No way to run a transportation system
By Deborah Dunlap Avasthi
President, Maine Better Transportation
If you were tasked with figuring out how to run a transportation system, chances are you would not build it around crisis management.
You would build it knowing that crisis management is a worst-case situation, a place you prepare for, hoping not to go there. Moreover, if you discovered you were spending a significant amount of time in crisis management mode, you might think it would be time to review and update the plan. You would think.
I live in Durham. The recent detour for Route 136 was a major inconvenience for area residents and commuters. The road was closed after a section of highway skirting the Androscoggin River collapsed on September 2. The impact of the closure to individuals, businesses and neighbors due to the 10-mile detour was significant in both time and expense. I am very thankful for efforts by people and organizations such as the Benjamin family, Joyce Taylor and MaineDOT representatives, Durham and Auburn representatives, Shaw Bros. Construction, St. Laurent & Son, Inc., the utility companies and others who provided “emergency room” services to Route 136 and had it up and running as soon as was possible.
On a positive note, I believe many users now have a better appreciation of the importance of this major roadway, and perhaps our roads in general, as well. The story of Route 136 closure ranked No. 5 in the top 10 Sun Journal news stories in 2010, following the election of a new governor and the Oxford Casino vote.
While the Androscoggin River may have provoked this road collapse, we should recognize the value our roads provide and the need to ensure funds are available to maintain and repair our transportation infrastructure. Our funding sources have collapsed just like the riverbank, and we need to do more to shore up monies to support aging infrastructure throughout the state.
I’m sure many people in the Portsmouth/Kittery area feel the same way about Memorial Bridge. The bridge has been on Maine and New Hampshire’s critical list for repairs for some time now. The big question has been: Where will we get the money to fix it? The urgency of the situation was highlighted on December 9 when transportation officials had to shut down the bridge due to safety concerns. After initially estimating the bridge would be closed for three weeks, NHDOT crews were able to make repairs quickly and on December 18 the bridge was reopened with a three-ton weight restriction. The Portsmouth Herald called it an “early Christmas present.” It was quite an achievement, and both the bridge and the Route 136 repairs demonstrate ingenuity and commitment to maintain critical links in our transportation network. Still, these incidents raise the larger question: Is this any way to run a transportation system?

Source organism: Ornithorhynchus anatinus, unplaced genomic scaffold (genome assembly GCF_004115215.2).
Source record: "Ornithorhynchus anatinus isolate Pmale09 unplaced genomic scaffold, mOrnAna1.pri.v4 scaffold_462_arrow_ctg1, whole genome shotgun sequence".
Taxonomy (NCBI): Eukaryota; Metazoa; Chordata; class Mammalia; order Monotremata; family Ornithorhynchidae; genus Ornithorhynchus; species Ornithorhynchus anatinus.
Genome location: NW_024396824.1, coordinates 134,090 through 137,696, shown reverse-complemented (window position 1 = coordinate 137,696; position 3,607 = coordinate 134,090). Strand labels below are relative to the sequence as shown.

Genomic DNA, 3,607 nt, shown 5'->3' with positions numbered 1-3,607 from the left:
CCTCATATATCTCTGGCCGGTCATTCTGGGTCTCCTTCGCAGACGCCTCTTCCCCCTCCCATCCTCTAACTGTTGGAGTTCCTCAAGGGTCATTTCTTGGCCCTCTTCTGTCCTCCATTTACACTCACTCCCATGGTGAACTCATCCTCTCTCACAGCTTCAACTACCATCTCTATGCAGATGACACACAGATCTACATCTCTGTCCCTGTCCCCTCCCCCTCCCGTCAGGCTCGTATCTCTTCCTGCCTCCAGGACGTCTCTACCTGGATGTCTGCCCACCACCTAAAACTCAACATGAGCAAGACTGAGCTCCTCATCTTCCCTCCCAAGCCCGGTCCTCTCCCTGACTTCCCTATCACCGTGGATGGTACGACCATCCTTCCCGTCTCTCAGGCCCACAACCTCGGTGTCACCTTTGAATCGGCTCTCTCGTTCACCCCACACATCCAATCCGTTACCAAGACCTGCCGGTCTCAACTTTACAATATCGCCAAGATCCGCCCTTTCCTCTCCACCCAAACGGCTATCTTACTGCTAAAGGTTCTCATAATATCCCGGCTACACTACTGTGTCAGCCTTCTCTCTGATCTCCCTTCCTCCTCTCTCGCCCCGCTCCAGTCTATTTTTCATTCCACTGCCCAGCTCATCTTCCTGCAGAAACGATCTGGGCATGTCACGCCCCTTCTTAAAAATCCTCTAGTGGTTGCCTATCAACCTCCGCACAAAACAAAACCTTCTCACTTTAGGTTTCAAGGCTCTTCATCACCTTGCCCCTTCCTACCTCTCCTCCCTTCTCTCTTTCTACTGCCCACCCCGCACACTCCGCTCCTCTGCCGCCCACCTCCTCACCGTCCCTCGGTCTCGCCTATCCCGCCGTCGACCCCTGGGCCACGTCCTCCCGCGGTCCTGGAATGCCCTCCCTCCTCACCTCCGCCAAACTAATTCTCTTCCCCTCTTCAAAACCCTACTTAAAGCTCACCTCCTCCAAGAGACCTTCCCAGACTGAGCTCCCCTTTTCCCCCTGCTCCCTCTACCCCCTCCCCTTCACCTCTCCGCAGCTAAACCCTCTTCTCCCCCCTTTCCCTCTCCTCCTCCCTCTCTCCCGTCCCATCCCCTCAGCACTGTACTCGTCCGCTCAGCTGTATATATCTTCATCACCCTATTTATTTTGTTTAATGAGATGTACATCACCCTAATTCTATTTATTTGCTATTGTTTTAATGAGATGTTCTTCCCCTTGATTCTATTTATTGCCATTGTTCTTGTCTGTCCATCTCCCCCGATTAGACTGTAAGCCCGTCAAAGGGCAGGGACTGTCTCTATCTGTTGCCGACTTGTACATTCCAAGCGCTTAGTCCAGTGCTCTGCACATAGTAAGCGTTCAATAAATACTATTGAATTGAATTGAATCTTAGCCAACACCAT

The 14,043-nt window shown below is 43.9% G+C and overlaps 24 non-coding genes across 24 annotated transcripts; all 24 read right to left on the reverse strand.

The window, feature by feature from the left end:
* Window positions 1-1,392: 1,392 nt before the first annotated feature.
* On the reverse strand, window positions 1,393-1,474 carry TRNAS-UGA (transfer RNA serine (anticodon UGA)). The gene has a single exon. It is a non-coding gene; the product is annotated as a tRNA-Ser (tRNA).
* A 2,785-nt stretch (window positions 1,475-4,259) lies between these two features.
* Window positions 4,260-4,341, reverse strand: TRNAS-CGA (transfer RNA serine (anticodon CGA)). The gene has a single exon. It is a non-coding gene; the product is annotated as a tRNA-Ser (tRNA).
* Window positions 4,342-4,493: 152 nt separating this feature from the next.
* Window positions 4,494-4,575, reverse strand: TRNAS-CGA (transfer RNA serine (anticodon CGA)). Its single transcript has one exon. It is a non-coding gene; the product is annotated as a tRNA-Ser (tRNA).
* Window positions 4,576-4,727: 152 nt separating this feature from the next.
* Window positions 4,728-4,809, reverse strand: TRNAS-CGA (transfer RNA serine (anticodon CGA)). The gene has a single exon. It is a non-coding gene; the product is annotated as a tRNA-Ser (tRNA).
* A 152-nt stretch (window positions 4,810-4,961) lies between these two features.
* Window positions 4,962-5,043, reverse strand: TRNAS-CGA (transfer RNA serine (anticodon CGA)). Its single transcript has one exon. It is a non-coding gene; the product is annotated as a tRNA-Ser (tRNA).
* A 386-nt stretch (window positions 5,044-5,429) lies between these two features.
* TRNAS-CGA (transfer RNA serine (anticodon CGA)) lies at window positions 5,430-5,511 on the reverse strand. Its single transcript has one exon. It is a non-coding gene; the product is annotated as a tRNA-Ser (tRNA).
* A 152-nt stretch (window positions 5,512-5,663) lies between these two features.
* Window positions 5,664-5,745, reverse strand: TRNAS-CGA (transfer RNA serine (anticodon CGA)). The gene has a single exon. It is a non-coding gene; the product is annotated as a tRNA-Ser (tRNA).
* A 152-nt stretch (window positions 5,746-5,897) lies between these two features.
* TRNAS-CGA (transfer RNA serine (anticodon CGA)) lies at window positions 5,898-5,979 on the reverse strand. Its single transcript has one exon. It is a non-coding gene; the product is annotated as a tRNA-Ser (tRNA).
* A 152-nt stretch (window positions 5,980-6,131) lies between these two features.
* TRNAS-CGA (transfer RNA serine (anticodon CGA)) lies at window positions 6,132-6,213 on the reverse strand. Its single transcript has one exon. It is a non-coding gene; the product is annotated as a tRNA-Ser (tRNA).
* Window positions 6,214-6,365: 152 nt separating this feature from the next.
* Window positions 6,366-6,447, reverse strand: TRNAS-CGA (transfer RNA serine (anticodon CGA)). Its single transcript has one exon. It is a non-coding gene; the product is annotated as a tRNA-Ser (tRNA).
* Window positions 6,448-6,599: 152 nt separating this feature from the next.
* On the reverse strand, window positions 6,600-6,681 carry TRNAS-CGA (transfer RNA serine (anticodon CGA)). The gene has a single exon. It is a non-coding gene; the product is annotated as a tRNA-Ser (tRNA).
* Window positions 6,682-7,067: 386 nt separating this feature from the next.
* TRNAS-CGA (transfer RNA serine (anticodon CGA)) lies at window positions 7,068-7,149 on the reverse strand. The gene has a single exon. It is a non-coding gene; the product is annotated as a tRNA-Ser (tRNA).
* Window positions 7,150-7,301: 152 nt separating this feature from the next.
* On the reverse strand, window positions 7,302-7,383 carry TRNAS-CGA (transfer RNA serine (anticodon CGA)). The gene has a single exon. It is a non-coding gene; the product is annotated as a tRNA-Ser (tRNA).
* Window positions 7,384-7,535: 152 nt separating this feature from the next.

Simply put, crisis management mode is not an efficient way to run a transportation system. It takes enormous resources, both in time and in funding, to operate from emergency to emergency – much more than if we provided proper maintenance and planned improvements. It diverts our attention from important issues including economic recovery and job creation.
Yet crisis management is bound to take a more important role in the future if we continue to underfund our transportation system. For decades we have been lulled into thinking that freeways, state roads and bridges should indeed be “free” and that somehow we can neglect basic investment in and maintenance of our roads and bridges without consequence.
But there are consequences! First, there is the loss of connectivity that we rely on for our families and businesses. While the closure of Route 136 made travel to work and school more challenging for my family, it had devastating impacts on area businesses. For one family, the collapsed road not only impacted the number of customers visiting their farm stand, it severed the link between their farm fields and farm stand during the height of the fall harvest. The impact of the Memorial Bridge closure during the busy holiday season also threatened businesses in downtown Portsmouth.
Second, there also are safety concerns. We were fortunate in both cases that no one was hurt. Still there is the impact road and bridge closures have on the greater public safety – the ability for emergency personnel and vehicles to respond quickly. When this concern was raised at a Durham meeting to discuss the closure, emergency representatives warned of increased response times and suggested residents call early if they thought they were having a heart attack and accident victims were often routed to Portland or Brunswick rather than Lewiston, that normally may have been closer, due to logistics.
Third, there is the money. Research shows that it can cost up to four times as much to repair a road when you delay maintenance. In fact, Maine has delayed so much maintenance on its roads and bridges, we now have a $720 million, two-year shortfall.
That brings to mind the old cliché: “You can pay me now, or you can pay me later.” As we have discovered with Route 136 and the Memorial Bridge, when we do finally pay it can be very, very expensive.
We need to remember there’s a better, safer, more cost-effective and efficient way. While an increase in the gas tax is not popular, the reality is we are paying more for car repairs and expensive road and bridge repairs due to lack of maintenance and upkeep.
With a new governor and legislature working to get our economy flowing, please call and write to let your representatives know that finding a solution to the transportation funding shortfall is critical. Just as people pulled together to address the Route 136 and Memorial Bridge closures, we need to pull together to address our transportation funding shortfall across this great state and get our roads and bridges back in safe condition and keep Maine’s economy moving – smoothly and without delay.